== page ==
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Women get into the picture

When Laura Brown took over Focal Point last year, she knew nothing about photography. ''I didn't even have a camera,'' the Babson College senior recalls.

But, like any well-trained entrepreneurial major, she knew a good opportunity when she saw one. Students lining up for the dining room couldn't help seeing the large screen on which was projected business advertisements as well as photographs of students.

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Miss Brown is one of the growing number of women entrepreneurs in the country. From 1972 to 1979, the number of self-employed women increased 43 percent - a rate five times that for men, government statistics show. Not all self-employed women are entrepreneurs, but one healthy sign is that the number of women owning a firm increased 30 percent from 1972 to 1977.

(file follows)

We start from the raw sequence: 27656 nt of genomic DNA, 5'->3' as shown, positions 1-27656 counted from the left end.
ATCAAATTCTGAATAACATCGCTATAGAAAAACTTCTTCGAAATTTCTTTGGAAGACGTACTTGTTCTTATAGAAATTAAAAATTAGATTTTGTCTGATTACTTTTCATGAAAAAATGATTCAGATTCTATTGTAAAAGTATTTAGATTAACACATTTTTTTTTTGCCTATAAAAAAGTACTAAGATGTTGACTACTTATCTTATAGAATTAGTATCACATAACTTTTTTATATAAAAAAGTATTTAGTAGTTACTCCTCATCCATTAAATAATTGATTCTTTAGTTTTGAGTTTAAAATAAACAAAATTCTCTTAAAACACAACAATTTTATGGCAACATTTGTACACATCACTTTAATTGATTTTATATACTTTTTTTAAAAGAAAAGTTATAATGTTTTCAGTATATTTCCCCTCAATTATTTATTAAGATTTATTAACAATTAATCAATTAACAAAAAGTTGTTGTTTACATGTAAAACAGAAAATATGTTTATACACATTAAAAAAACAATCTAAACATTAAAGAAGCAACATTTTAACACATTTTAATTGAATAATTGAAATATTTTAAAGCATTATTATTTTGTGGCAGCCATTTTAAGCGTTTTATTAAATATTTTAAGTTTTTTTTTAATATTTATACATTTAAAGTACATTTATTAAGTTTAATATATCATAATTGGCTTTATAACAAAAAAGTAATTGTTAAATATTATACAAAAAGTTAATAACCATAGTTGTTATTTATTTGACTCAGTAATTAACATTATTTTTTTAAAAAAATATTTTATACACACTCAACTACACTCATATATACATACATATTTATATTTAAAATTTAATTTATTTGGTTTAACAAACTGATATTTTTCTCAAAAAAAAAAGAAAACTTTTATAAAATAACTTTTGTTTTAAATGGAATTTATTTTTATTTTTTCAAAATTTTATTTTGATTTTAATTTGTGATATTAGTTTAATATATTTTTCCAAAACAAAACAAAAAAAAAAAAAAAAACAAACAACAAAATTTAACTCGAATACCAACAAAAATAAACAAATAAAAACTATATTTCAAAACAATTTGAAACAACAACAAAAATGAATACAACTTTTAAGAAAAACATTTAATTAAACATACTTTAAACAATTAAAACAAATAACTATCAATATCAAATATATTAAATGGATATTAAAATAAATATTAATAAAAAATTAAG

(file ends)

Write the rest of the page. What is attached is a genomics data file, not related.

''I think we have to try harder,'' Miss Brown says, ''even more so in entrepreneurship. There aren't a lot of upper-level women in management. You're not perceived by men as credible.''

With a partner (a male), she improved on the business by having the frame rebuilt (''it was held together by tape,'' she remembers) and including more photos of students.

Last fall she signed up 17 area advertisers at $50 to $60 for a semester and resold prints of the photos to students. Although she plans to sell Focal Point when she graduates this spring, she may market the idea to other universities one day. (Georgetown University is already trying it, she says.)

''I can do anything if I set my mind to it,'' she says, displaying a self-confidence typical of entrepreneurs. ''I don't fit the business mold. I'm interested in doing a job that no one else can do or that I can do better than anyone else.''

She plans to work a few years in a company. But someday she hopes to start a business that will produce something. ''I'm going to be the one who's thinking. I'm going to be the one doing innovative things.''

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